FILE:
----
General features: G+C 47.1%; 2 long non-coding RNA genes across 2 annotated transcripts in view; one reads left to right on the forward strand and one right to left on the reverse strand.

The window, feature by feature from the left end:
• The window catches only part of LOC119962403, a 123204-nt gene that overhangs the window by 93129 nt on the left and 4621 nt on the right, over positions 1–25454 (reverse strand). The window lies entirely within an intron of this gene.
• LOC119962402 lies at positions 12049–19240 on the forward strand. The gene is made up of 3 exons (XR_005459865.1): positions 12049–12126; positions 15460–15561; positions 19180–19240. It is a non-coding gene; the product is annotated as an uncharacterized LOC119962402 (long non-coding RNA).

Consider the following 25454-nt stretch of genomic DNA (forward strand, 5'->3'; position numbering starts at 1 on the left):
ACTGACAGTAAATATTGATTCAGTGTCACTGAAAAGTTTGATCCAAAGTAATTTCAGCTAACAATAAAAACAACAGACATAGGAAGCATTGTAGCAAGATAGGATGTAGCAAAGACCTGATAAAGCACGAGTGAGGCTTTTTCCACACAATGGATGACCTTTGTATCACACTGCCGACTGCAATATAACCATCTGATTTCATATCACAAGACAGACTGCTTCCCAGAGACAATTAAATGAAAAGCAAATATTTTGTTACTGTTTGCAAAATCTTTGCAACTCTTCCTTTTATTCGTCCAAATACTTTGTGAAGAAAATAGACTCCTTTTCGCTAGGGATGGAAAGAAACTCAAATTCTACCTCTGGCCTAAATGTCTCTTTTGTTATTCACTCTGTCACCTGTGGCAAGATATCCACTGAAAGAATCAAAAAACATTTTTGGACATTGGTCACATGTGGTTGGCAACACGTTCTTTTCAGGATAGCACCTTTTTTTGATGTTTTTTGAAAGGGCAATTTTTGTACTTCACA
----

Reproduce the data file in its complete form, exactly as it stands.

General features: G+C 47.1%; 2 long non-coding RNA genes across 2 annotated transcripts in view; one reads left to right on the forward strand and one right to left on the reverse strand.

The window, feature by feature from the left end:
• The window catches only part of LOC119962403, a 123204-nt gene that overhangs the window by 93129 nt on the left and 4621 nt on the right, over positions 1–25454 (reverse strand). The window lies entirely within an intron of this gene.
• LOC119962402 lies at positions 12049–19240 on the forward strand. The gene is made up of 3 exons (XR_005459865.1): positions 12049–12126; positions 15460–15561; positions 19180–19240. It is a non-coding gene; the product is annotated as an uncharacterized LOC119962402 (long non-coding RNA).

Consider the following 25454-nt stretch of genomic DNA (forward strand, 5'->3'; position numbering starts at 1 on the left):
ACTGACAGTAAATATTGATTCAGTGTCACTGAAAAGTTTGATCCAAAGTAATTTCAGCTAACAATAAAAACAACAGACATAGGAAGCATTGTAGCAAGATAGGATGTAGCAAAGACCTGATAAAGCACGAGTGAGGCTTTTTCCACACAATGGATGACCTTTGTATCACACTGCCGACTGCAATATAACCATCTGATTTCATATCACAAGACAGACTGCTTCCCAGAGACAATTAAATGAAAAGCAAATATTTTGTTACTGTTTGCAAAATCTTTGCAACTCTTCCTTTTATTCGTCCAAATACTTTGTGAAGAAAATAGACTCCTTTTCGCTAGGGATGGAAAGAAACTCAAATTCTACCTCTGGCCTAAATGTCTCTTTTGTTATTCACTCTGTCACCTGTGGCAAGATATCCACTGAAAGAATCAAAAAACATTTTTGGACATTGGTCACATGTGGTTGGCAACACGTTCTTTTCAGGATAGCACCTTTTTTTGATGTTTTTTGAAAGGGCAATTTTTGTACTTCACA